Research Paper Volume 13, Issue 2 pp 2681—2699
Neuritin-overexpressing transgenic mice demonstrate enhanced neuroregeneration capacity and improved spatial learning and memory recovery after ischemia-reperfusion injury
- 1 Department of Biochemistry, College of Medicine, Shihezi University, Shihezi 832000, Xinjiang, China
- 2 State Key Laboratory of Sheep Genetic Improvement and Healthy Production, Xinjiang Academy of Agricultural and Reclamation Sciences, Shihezi 832000, Xinjiang, China
- 3 College of Animal Science and Technology, Henan University of Science and Technology, Luoyang 471023, Henan, China
- 4 College of Animal Food and Bioengineering, Henan University of Science and Technology, Luoyang 471023, Henan, China
- 5 First Affiliated Hospital, Medical College, Shihezi University, Shihezi 832000, Xinjiang, China
Received: September 11, 2019 Accepted: October 1, 2020 Published: December 15, 2020https://doi.org/10.18632/aging.202318
How to Cite
Copyright: © 2020 Wan et al. This is an open access article distributed under the terms of the Creative Commons Attribution License (CC BY 3.0), which permits unrestricted use, distribution, and reproduction in any medium, provided the original author and source are credited.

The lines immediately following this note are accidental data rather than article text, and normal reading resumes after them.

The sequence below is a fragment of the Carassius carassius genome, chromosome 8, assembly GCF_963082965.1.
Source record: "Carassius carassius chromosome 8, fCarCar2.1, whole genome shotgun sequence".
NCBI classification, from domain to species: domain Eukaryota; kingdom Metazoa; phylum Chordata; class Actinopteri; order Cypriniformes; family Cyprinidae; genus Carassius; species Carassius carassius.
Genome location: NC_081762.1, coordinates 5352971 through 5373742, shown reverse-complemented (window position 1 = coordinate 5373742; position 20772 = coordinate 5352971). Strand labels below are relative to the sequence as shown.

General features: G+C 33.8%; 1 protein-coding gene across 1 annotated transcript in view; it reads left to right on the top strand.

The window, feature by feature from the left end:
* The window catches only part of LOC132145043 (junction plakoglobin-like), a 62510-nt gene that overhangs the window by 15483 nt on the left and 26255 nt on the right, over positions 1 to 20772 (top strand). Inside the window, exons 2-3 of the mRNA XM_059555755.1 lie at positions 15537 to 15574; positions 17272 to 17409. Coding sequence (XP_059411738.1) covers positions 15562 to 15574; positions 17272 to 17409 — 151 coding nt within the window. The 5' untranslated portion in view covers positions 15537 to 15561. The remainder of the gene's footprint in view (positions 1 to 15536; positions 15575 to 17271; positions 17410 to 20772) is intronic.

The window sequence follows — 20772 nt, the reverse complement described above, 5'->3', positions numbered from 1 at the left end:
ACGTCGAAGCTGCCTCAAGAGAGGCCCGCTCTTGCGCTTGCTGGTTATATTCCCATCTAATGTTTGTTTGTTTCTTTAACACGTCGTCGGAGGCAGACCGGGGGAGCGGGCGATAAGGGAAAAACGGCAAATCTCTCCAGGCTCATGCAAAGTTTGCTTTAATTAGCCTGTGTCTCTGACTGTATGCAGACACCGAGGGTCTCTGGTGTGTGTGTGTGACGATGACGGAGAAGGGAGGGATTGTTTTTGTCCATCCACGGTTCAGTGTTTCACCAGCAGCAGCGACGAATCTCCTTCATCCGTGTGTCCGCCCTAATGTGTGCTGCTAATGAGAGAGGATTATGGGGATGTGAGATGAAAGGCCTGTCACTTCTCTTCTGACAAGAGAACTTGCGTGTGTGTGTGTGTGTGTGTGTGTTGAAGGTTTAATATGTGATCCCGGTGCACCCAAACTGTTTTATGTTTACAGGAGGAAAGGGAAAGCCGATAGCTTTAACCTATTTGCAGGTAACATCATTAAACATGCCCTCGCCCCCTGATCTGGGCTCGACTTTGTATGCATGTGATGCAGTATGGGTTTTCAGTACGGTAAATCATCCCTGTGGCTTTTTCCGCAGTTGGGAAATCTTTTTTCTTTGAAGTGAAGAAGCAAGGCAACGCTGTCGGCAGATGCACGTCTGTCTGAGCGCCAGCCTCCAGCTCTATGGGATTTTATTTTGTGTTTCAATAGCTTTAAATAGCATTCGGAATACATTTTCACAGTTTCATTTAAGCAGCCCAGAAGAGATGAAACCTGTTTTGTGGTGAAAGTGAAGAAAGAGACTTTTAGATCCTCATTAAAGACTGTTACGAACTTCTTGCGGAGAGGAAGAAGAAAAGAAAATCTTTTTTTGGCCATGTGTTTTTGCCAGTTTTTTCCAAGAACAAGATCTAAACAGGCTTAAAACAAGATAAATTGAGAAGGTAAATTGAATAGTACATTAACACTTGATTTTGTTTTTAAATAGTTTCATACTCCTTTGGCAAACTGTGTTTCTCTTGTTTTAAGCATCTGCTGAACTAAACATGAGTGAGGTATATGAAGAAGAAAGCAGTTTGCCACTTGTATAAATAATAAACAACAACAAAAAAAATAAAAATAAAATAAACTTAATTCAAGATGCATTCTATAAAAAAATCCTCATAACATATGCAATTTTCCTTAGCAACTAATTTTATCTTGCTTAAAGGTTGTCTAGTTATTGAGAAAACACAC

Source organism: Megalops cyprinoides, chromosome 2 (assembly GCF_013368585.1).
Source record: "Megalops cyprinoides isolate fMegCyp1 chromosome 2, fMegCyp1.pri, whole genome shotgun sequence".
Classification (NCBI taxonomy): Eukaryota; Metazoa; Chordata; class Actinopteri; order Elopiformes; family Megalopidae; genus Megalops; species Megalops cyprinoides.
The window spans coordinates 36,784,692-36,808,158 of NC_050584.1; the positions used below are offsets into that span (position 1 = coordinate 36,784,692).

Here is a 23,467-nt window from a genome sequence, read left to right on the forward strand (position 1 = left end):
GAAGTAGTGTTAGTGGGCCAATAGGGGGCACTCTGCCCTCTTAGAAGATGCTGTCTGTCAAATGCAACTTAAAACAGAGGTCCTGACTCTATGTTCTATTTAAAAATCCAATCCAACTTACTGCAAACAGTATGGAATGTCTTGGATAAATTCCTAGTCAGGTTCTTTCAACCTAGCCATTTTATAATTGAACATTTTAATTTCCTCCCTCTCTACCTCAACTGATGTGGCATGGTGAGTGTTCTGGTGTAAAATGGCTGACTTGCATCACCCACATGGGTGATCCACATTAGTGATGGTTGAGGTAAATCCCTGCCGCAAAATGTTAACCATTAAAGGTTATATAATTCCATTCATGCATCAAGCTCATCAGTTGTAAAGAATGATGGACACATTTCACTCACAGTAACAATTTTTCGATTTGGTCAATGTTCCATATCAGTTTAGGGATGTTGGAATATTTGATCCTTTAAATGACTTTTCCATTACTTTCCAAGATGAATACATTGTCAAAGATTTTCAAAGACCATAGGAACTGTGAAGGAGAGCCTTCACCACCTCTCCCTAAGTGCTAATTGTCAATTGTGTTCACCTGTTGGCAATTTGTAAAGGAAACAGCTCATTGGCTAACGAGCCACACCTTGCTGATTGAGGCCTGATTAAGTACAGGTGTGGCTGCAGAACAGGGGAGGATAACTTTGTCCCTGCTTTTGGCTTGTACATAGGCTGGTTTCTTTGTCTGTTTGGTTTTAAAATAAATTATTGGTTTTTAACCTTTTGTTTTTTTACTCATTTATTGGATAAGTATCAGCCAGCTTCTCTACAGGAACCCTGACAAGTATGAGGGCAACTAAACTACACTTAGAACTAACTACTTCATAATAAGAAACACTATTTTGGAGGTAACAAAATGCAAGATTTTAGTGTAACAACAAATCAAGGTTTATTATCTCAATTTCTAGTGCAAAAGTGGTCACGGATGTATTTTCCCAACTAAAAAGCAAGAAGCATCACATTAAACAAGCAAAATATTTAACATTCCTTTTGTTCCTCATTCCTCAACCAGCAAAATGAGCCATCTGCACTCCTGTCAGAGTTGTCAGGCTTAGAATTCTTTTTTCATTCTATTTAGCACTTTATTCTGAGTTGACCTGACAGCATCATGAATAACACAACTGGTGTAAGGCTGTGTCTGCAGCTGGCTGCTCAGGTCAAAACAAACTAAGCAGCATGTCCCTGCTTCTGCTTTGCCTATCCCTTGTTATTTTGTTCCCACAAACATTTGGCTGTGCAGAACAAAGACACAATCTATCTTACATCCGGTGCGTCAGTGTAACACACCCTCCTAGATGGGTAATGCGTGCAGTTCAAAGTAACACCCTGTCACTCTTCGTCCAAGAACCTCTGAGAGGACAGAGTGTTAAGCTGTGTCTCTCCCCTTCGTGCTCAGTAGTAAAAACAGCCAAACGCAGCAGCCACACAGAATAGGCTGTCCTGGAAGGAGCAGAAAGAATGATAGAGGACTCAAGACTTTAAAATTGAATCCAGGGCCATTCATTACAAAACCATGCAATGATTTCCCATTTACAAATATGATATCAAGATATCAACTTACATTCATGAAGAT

Acute ischemia-reperfusion (IR)-induced brain injury is further exacerbated by a series of slower secondary pathogenic events, including delayed apoptosis due to neurotrophic factor deficiency. Neuritin, a neurotrophic factor regulating nervous system development and plasticity, is a potential therapeutic target for treatment of IR injury. In this study, Neuritin-overexpressing transgenic (Tg) mice were produced by pronuclear injection and offspring with high overexpression used to generate a line with stable inheritance for testing the neuroprotective capacity of Neuritin against transient global ischemia (TGI). Compared to wild-type mice, transgenic mice demonstrated reduced degradation of the DNA repair factor poly [ADP-ribose] polymerase 1 (PARP 1) in the hippocampus, indicating decreased hippocampal apoptosis rate, and a greater number of surviving hippocampal neurons during the first week post-TGI. In addition, Tg mice showed increased expression of the regeneration markers NF-200, synaptophysin, and GAP-43, and improved recovery of spatial learning and memory. Our findings exhibited that the window of opportunity of neural recovery in Neuritin transgenic mice group had a tendency to move ahead after TGI, which indicated that Neuritin can be used as a potential new therapeutic strategy for improving the outcome of cerebral ischemia injury.